Strength, resilience are Marshalltown hallmarks

Marshalltown Strong made its reappearance in full force after Monday’s derecho storm.

The 99 mph winds and torrential rains brought back memories of the July 2018 tornado. The trauma of the tornado came back to residents as they heard the wind roar through neighborhoods and debris smash into exterior walls. It was far too similar, uncomfortably so.

Homeowners who were dealt catastrophic tornado damage received another round of nature’s wrath. Businesses devastated by the 2018 beating started another process of assessments and insurance claims all over again.

The treasured and historic Marshall County Courthouse stood in the face of Monday’s onslaught surrounded by scaffolding and construction materials which were blown across the lawn. The structure received damage, but not to the scale of tornado damage. As the derecho’s wind died and the rain dissipated, the majestic but beaten courthouse remained.

Immediately after the storm lifted, people at work raced to their homes and contacted loved ones.

Marshalltown has certainly been through a lot in the last two years. First the tornado, which devastated the community. Then the COVID-19 pandemic, which caused numerous businesses to close and the Marshalltown Community School District to close. Now, the derecho which knocked out electricity across the city, tore roofs from homes, broke out windows of cars and businesses, ripped trees from the roots, snapped electric poles in half and trapped drivers in their cars.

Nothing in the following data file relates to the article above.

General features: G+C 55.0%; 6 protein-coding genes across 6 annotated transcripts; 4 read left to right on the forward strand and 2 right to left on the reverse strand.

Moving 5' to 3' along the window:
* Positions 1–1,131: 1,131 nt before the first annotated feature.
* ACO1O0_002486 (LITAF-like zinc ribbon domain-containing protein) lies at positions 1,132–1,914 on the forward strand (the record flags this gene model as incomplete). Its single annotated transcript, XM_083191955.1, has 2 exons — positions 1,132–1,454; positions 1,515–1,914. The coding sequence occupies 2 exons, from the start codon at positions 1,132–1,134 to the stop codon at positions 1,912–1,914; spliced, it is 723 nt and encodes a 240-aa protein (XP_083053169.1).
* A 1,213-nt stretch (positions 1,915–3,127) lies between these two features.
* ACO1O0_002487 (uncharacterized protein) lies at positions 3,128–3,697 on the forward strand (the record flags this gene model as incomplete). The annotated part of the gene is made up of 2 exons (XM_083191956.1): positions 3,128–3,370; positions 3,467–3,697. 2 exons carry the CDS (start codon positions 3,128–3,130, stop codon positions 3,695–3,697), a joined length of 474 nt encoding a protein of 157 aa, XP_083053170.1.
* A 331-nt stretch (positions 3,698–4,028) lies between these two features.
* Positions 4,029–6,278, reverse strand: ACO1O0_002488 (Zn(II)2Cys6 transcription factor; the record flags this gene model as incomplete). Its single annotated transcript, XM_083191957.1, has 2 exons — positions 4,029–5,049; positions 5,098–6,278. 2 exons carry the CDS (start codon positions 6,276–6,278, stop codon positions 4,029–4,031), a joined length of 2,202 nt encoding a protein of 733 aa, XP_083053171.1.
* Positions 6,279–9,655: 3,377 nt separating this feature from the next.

But we are Marshalltown Strong. We knew what had to be done. Yet again, the citizens of Marshalltown refused to roll over.

We called 911 to get help to those who were trapped. We rolled up our sleeves, pulled out our chainsaws and began moving debris and fallen trees from our neighbors yards.

We found tools to help board up windows, grabbed brooms from closets to sweep up the shards of glass littering the sidewalks and pavements. We put on our work gloves and helped pick up the building debris of collapsed sheds and roofs. We began communicating information about where people can buy fuel, where they can get hot meals and how to keep cool. We made space in our freezers to help others preserve food and cleared space in our homes to add friends and family in need. All because we are Marshalltown Strong.

Mother Nature drug us into the fighting ring again. We took the beating and are still standing. Marshalltown is a community of resilience, of caring and support, of strength and fortitude.

We will overcome. We are Marshalltown Strong.


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